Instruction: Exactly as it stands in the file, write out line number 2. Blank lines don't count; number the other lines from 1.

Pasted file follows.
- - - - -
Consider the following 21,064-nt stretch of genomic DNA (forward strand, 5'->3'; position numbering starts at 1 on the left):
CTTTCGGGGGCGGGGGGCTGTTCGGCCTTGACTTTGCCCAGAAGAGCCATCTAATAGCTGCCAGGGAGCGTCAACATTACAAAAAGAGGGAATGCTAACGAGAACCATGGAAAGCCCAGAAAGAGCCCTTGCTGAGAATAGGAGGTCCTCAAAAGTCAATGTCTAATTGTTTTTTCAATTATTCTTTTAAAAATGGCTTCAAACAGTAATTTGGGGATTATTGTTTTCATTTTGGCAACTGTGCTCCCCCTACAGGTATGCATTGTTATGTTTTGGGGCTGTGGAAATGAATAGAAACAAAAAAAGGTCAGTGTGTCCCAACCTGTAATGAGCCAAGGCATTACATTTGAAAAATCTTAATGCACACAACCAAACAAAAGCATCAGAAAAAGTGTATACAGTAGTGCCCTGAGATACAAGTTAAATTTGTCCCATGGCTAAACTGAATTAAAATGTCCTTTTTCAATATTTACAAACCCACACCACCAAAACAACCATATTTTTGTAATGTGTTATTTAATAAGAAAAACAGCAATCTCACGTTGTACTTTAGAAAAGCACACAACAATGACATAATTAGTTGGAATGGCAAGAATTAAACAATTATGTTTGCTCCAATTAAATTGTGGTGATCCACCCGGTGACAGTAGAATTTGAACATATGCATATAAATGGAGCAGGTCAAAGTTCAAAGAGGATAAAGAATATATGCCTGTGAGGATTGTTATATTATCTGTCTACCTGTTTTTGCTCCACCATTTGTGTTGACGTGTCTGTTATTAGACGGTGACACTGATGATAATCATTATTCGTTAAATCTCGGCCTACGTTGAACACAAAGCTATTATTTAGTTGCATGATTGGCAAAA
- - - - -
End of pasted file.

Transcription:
CTTTCGGGGGCGGGGGGCTGTTCGGCCTTGACTTTGCCCAGAAGAGCCATCTAATAGCTGCCAGGGAGCGTCAACATTACAAAAAGAGGGAATGCTAACGAGAACCATGGAAAGCCCAGAAAGAGCCCTTGCTGAGAATAGGAGGTCCTCAAAAGTCAATGTCTAATTGTTTTTTCAATTATTCTTTTAAAAATGGCTTCAAACAGTAATTTGGGGATTATTGTTTTCATTTTGGCAACTGTGCTCCCCCTACAGGTATGCATTGTTATGTTTTGGGGCTGTGGAAATGAATAGAAACAAAAAAAGGTCAGTGTGTCCCAACCTGTAATGAGCCAAGGCATTACATTTGAAAAATCTTAATGCACACAACCAAACAAAAGCATCAGAAAAAGTGTATACAGTAGTGCCCTGAGATACAAGTTAAATTTGTCCCATGGCTAAACTGAATTAAAATGTCCTTTTTCAATATTTACAAACCCACACCACCAAAACAACCATATTTTTGTAATGTGTTATTTAATAAGAAAAACAGCAATCTCACGTTGTACTTTAGAAAAGCACACAACAATGACATAATTAGTTGGAATGGCAAGAATTAAACAATTATGTTTGCTCCAATTAAATTGTGGTGATCCACCCGGTGACAGTAGAATTTGAACATATGCATATAAATGGAGCAGGTCAAAGTTCAAAGAGGATAAAGAATATATGCCTGTGAGGATTGTTATATTATCTGTCTACCTGTTTTTGCTCCACCATTTGTGTTGACGTGTCTGTTATTAGACGGTGACACTGATGATAATCATTATTCGTTAAATCTCGGCCTACGTTGAACACAAAGCTATTATTTAGTTGCATGATTGGCAAAA